Clear and reliable advice for working with silicone rubber

I’m sorry to say that the purpose of this short posting is not to ‘give it’ .. at least not yet .. rather, I’m turning the tables just for once and ‘asking for it’!

For example, if anyone can recommend sources of information they’ve relied upon in their practice I’d be interested, particularly in those that go into a little bit more detail or even those that are a bit more exploratory. I try to provide clear guidance here, but I haven’t really organized it all into one place yet, and I’m trying to get my facts ‘straighter’, and maybe pick up some more tips from others, before I do. The information provided by manufacturers should always be the first ‘ports of call’, and some suppliers do have some reliable ‘how to’s on their websites .. but maybe there are some I’ve missed along the way.

David Neat, mouldmaking and casting, Lukasil 429 and catalyst

I’d also be interested in what you have experienced regarding ‘shelf life’ i.e. how long you’ve continued using the components before the mix behaves differently to when you first got it? How did that compare to the supplier’s advice? Were you given a clear statement of shelf life in the first place, or did you have to hunt/gather to find it? Worst of all .. did you only find it written on the product once you’d got it? You see, it’s basically evident that suppliers or manufacturers show rather dubious behaviour when it comes to owning up to shelf life. Also, have you ever tried the ‘unthinkable’ i.e. tried a silicone rubber with a catalyst not intended for it? I’ve never had any catalyst going spare, and you probably haven’t either .. but if anyone has done, I’d be very interested in what happened?

David Neat, mouldmaking and casting, making a silicone mould in coloured layers

I recently did some tests which confirmed what I’d always suspected (or maybe read at some point in the past, because I see it is mentioned very occasionally) .. that however old the silicone ‘body’ might be, as long as it moves when you tip it, you can make it work by getting some new catalyst. I tested remainders of silicone which had been shoved in a corner waiting to be taken to the Recycling Centre, some going back more than 7 years .. and they all worked! Yes, they were different .. they were much more viscous than they should have been; the working time was much shorter, and they cured in no time at all! .. but still good for some things!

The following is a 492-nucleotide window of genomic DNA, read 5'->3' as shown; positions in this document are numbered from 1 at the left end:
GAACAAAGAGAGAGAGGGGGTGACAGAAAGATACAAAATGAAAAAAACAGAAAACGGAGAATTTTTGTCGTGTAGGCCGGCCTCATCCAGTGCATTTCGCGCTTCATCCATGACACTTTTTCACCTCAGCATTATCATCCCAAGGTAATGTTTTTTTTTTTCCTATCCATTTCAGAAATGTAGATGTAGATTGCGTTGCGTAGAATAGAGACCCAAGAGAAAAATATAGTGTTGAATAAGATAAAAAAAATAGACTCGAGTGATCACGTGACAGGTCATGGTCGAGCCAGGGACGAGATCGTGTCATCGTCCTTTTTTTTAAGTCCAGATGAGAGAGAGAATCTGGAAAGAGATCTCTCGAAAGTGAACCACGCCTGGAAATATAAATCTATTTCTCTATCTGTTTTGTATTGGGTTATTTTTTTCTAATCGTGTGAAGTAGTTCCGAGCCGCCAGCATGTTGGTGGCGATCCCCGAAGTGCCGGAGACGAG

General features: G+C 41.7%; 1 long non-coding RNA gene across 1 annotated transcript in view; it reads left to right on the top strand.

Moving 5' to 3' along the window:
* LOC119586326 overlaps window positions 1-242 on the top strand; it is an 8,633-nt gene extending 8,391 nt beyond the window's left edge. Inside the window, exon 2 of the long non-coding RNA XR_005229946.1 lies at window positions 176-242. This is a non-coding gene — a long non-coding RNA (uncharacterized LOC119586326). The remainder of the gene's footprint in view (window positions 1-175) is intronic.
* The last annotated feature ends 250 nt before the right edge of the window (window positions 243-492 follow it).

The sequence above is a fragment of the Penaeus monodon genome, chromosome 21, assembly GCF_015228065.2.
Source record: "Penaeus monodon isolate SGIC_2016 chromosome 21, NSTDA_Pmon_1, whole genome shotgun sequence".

David Neat, mouldmaking and casting, making a skin mould on shaped styrofoam

When you’ve bought a silicone has it come with the essential facts i.e. not just the ratio of the two parts to mix, but the following: .. its weight in grams per cubic centimetre (good to know if you want to work out how much you’re buying in volume); its viscosity (useful when making a choice, because thinner ones could flow into detail better and leave fewer air bubbles); recommended cure time, etc. Has your supplier even said .. most importantly .. whether it is an ‘addition cure’ (platinum) or a ‘condensation cure’ (tin) silicone? This is important because whereas condensation cure silicones nowadays are fairly unaffected by anything, ‘addition cure’ silicones are a different matter. Or .. are they really? At times I’ve treated addition cure silicones really carelessly in the past without any problems. Again, any personal experiences would be welcome!

You see what I’ve done here? In asking the questions I’ve given information at the same time .. think of it as a standard teaching technique, though reversed in this case. Nevertheless .. I really do need other people’s help on this subject, so any facts you can contribute would be much appreciated!